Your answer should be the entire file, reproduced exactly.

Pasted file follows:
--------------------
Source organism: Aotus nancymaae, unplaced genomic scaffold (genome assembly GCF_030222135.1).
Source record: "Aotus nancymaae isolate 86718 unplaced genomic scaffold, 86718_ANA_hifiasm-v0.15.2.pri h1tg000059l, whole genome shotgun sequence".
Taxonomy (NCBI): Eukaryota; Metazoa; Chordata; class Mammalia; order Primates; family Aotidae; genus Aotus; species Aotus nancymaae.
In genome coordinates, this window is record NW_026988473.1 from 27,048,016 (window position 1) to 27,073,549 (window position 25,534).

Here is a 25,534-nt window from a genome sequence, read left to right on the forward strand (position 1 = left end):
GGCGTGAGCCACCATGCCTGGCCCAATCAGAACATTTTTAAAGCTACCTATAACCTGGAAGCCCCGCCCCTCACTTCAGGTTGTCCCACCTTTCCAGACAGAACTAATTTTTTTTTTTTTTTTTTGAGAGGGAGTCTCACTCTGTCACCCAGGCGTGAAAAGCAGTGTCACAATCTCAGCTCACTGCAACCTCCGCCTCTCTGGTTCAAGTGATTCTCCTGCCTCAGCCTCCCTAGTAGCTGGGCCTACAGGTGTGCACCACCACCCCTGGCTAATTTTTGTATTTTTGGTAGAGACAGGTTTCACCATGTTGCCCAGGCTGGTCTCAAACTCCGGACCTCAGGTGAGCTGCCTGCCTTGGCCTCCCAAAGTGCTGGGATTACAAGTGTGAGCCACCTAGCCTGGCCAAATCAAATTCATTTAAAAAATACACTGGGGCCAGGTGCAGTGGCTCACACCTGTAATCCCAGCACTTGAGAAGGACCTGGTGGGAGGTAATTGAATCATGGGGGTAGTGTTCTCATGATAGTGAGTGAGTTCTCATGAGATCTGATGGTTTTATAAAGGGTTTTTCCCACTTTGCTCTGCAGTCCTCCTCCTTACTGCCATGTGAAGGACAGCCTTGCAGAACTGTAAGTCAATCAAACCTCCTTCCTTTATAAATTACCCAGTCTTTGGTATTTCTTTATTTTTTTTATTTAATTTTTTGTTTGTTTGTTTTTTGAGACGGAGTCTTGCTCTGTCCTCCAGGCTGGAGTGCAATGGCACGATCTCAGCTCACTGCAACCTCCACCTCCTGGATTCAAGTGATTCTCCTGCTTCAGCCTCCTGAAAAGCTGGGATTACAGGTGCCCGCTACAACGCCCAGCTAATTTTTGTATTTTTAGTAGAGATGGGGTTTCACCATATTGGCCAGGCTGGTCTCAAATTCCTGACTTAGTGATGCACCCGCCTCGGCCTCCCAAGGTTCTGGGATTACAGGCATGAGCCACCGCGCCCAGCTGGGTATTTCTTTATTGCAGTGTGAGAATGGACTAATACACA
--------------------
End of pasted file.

Source organism: Aotus nancymaae, unplaced genomic scaffold (genome assembly GCF_030222135.1).
Source record: "Aotus nancymaae isolate 86718 unplaced genomic scaffold, 86718_ANA_hifiasm-v0.15.2.pri h1tg000059l, whole genome shotgun sequence".
Taxonomy (NCBI): Eukaryota; Metazoa; Chordata; class Mammalia; order Primates; family Aotidae; genus Aotus; species Aotus nancymaae.
In genome coordinates, this window is record NW_026988473.1 from 27,048,016 (window position 1) to 27,073,549 (window position 25,534).

Here is a 25,534-nt window from a genome sequence, read left to right on the forward strand (position 1 = left end):
GGCGTGAGCCACCATGCCTGGCCCAATCAGAACATTTTTAAAGCTACCTATAACCTGGAAGCCCCGCCCCTCACTTCAGGTTGTCCCACCTTTCCAGACAGAACTAATTTTTTTTTTTTTTTTTTGAGAGGGAGTCTCACTCTGTCACCCAGGCGTGAAAAGCAGTGTCACAATCTCAGCTCACTGCAACCTCCGCCTCTCTGGTTCAAGTGATTCTCCTGCCTCAGCCTCCCTAGTAGCTGGGCCTACAGGTGTGCACCACCACCCCTGGCTAATTTTTGTATTTTTGGTAGAGACAGGTTTCACCATGTTGCCCAGGCTGGTCTCAAACTCCGGACCTCAGGTGAGCTGCCTGCCTTGGCCTCCCAAAGTGCTGGGATTACAAGTGTGAGCCACCTAGCCTGGCCAAATCAAATTCATTTAAAAAATACACTGGGGCCAGGTGCAGTGGCTCACACCTGTAATCCCAGCACTTGAGAAGGACCTGGTGGGAGGTAATTGAATCATGGGGGTAGTGTTCTCATGATAGTGAGTGAGTTCTCATGAGATCTGATGGTTTTATAAAGGGTTTTTCCCACTTTGCTCTGCAGTCCTCCTCCTTACTGCCATGTGAAGGACAGCCTTGCAGAACTGTAAGTCAATCAAACCTCCTTCCTTTATAAATTACCCAGTCTTTGGTATTTCTTTATTTTTTTTATTTAATTTTTTGTTTGTTTGTTTTTTGAGACGGAGTCTTGCTCTGTCCTCCAGGCTGGAGTGCAATGGCACGATCTCAGCTCACTGCAACCTCCACCTCCTGGATTCAAGTGATTCTCCTGCTTCAGCCTCCTGAAAAGCTGGGATTACAGGTGCCCGCTACAACGCCCAGCTAATTTTTGTATTTTTAGTAGAGATGGGGTTTCACCATATTGGCCAGGCTGGTCTCAAATTCCTGACTTAGTGATGCACCCGCCTCGGCCTCCCAAGGTTCTGGGATTACAGGCATGAGCCACCGCGCCCAGCTGGGTATTTCTTTATTGCAGTGTGAGAATGGACTAATACACA